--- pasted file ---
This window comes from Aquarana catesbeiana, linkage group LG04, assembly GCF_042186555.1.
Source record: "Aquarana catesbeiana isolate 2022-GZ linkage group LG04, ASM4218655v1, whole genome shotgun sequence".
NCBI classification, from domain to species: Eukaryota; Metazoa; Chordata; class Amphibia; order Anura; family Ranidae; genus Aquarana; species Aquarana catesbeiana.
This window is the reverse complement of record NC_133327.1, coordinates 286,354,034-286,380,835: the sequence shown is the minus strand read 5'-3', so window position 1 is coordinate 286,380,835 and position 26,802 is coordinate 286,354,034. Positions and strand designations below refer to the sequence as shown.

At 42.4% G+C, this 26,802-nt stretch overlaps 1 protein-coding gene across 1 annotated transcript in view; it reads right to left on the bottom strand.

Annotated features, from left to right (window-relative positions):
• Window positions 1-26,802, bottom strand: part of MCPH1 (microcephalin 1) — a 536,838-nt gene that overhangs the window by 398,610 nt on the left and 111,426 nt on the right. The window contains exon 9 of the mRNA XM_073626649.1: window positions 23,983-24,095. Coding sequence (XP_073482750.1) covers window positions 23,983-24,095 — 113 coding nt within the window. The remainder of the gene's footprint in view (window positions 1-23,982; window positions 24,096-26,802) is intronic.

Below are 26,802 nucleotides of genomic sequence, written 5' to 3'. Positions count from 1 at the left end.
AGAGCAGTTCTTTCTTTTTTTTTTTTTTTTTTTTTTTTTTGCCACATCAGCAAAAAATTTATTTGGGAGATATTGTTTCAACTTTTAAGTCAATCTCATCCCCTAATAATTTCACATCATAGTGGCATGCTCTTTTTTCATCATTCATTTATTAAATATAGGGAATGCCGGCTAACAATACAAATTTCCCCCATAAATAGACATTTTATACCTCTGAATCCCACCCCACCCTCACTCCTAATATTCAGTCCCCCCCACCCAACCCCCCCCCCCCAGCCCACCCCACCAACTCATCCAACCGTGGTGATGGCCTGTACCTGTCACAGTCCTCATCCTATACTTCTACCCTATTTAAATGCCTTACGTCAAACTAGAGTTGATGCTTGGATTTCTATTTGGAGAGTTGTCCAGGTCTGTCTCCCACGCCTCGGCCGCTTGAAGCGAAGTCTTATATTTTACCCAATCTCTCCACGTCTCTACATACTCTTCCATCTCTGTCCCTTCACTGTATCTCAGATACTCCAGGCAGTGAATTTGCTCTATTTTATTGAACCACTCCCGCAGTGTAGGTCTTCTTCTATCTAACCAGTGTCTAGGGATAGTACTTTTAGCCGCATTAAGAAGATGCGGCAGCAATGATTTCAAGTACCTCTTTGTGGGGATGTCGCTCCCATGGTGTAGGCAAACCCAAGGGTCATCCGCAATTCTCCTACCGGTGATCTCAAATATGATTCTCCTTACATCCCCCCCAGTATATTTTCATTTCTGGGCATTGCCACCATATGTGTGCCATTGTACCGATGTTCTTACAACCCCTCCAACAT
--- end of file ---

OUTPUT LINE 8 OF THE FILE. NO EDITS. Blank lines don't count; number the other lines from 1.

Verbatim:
Below are 26,802 nucleotides of genomic sequence, written 5' to 3'. Positions count from 1 at the left end.